NEW YORK (Reuters) - The euro slumped late on Wednesday and safe-haven U.S. government bonds rallied after the European Central Bank abruptly canceled its acceptance of Greek bonds in return for funding, putting more pressure on Greece to reach new reforms.
The move, which means that the Greek central bank will have to provide its banks with tens of billions of euros of additional emergency liquidity in the coming weeks, was a response to what many in Frankfurt saw as the Greek government’s abandoning of its aid-for-reform program.
The action was unexpected and fueled a drop of 1.3 percent in the euro EUR=, while the U.S. dollar index .DXY extended its gains and jumped 0.9 percent, nearly erasing its biggest one-day fall since October 2013 in Tuesday's session.
In an indication of how Greek equities might trade on Thursday morning, the Global X FTSE Greece (GREK.P) exchange-traded fund dropped 10 percent in the last half-hour of the New York trading session.
“I would imagine tomorrow Greek bonds sell off hard, and the Greek stock market gets hit hard, especially the banks,” said Marc Chandler, chief currency strategist at Brown Brothers Harriman in New York.
The news contributed to a decline in U.S. equities toward the end of the trading day, though Wall Street was also affected by losses in energy prices. U.S. crude futures CLc1, which had risen almost 20 percent over the previous four sessions, fell 8.4 percent. Brent crude LCOc1 fell 5.9 percent.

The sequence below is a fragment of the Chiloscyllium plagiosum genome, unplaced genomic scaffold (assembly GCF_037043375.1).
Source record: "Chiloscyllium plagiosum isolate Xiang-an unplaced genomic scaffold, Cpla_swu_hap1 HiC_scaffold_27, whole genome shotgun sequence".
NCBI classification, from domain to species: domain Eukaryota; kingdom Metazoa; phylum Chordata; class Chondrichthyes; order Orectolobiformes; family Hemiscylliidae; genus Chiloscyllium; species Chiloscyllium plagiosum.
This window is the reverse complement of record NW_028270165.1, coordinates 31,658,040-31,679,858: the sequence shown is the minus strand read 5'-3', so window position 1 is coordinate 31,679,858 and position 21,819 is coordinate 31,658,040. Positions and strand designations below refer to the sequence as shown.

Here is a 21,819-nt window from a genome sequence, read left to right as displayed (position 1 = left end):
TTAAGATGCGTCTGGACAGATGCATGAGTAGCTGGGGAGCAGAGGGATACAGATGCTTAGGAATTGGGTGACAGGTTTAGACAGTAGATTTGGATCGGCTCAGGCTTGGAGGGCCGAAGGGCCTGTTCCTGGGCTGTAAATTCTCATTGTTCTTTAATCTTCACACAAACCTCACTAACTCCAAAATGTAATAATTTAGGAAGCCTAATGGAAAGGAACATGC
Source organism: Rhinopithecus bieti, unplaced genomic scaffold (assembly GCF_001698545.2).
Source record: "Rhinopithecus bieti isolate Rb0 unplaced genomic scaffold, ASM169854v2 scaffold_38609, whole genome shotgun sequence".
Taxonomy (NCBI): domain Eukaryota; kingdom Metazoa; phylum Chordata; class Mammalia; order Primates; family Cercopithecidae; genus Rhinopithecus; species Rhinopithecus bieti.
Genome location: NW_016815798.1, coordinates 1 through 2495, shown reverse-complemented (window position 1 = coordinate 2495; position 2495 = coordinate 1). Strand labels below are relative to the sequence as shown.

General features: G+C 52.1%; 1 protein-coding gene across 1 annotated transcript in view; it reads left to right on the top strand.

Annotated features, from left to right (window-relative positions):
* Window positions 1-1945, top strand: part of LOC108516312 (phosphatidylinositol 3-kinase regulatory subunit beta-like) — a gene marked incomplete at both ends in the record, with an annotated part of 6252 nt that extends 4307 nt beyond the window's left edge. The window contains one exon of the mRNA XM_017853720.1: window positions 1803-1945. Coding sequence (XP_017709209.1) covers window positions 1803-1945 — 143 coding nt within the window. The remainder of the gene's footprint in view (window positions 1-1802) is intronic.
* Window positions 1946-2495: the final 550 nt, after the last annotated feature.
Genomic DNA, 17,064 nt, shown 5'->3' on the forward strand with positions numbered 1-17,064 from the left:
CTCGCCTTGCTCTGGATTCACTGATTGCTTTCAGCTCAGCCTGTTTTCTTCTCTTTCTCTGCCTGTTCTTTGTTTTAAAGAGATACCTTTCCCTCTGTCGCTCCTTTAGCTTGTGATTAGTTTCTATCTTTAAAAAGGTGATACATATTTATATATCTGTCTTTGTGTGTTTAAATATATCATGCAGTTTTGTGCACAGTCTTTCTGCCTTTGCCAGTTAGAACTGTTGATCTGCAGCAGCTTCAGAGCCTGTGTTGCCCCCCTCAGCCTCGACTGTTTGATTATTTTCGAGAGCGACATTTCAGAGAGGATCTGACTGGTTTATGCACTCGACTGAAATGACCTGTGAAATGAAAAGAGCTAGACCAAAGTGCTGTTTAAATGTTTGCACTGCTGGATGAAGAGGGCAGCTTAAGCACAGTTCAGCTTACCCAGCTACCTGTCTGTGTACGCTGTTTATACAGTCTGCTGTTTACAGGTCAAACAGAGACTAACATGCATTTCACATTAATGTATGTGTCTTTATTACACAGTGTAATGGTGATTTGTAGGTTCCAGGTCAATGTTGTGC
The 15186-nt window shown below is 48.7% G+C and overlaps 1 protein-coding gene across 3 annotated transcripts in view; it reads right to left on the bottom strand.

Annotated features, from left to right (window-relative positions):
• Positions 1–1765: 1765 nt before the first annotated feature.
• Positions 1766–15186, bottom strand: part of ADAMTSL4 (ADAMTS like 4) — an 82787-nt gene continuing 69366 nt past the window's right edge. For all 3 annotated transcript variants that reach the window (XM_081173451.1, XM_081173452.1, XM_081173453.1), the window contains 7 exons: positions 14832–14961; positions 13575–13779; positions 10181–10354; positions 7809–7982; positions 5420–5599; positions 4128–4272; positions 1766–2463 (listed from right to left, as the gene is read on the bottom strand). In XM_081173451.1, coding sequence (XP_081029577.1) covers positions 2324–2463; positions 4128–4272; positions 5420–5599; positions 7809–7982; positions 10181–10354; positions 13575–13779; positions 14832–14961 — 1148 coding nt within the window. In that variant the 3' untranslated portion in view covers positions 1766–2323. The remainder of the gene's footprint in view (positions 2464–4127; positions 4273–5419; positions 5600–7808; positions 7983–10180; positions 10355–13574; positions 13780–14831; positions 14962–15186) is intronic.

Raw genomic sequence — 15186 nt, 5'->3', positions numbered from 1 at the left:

The benchmark 10-year U.S. Treasury note US10YT=RR rose 3/32 in price, putting the yield at 1.7675 percent, but before the Greece news the yield was at 1.81 percent.
“I think this is a real act of vengeance by the ECB and the EU and I think it’s a shame,” said Mark Grant, managing director at Southwest Securities in Fort Lauderdale, Florida. “You saw the stock market, which had been up over 100 as soon as this hit the wires, drop down to a slight positive; Bonds go from being down a point to up a point.”
“It’s just the reaction of the American markets, and when people begin to think about this tomorrow (in Europe), they’re going to get hit as well.”
The Dow Jones industrial average .DJI rose 6.62 points, or 0.04 percent, to close at 17,673.02, the S&P 500 .SPX lost 8.52 points, or 0.42 percent, to 2,041.51, and the Nasdaq Composite .IXIC dropped 11.04 points, or 0.23 percent, to 4,716.70.
The Dow was supported by Walt Disney Co (DIS.N), which jumped 7.6 percent a day after reporting results, while a decline in biotechnology shares dragged on the Nasdaq, led by Gilead Sciences (GILD.O), which slumped 8.2 percent a day after the drugmaker reported steeper-than-expected discounts on its hepatitis C drugs to health insurers and other group payers.
Shares in Europe .FTEU3, which closed prior to the ECB's announcement, ended up 0.6 percent. A measure of world stock markets .MIWD00000PUS was up 1.3 percent.
The U.S. Labor Department is due to release its jobs report for January on Friday.
In precious metals trading, gold XAU= rose 0.3 percent while silver XAG= was up 0.4 percent. Copper CMCU3 rose 0.3 percent after surging 3.5 percent on Tuesday in the biggest one-day move since May 2013.
Additional reporting by Chuck Mikolajczak, Caroline Valetkevitch and Richard Leong; Editing by Leslie Adler, Dan Grebler and Andrew Hay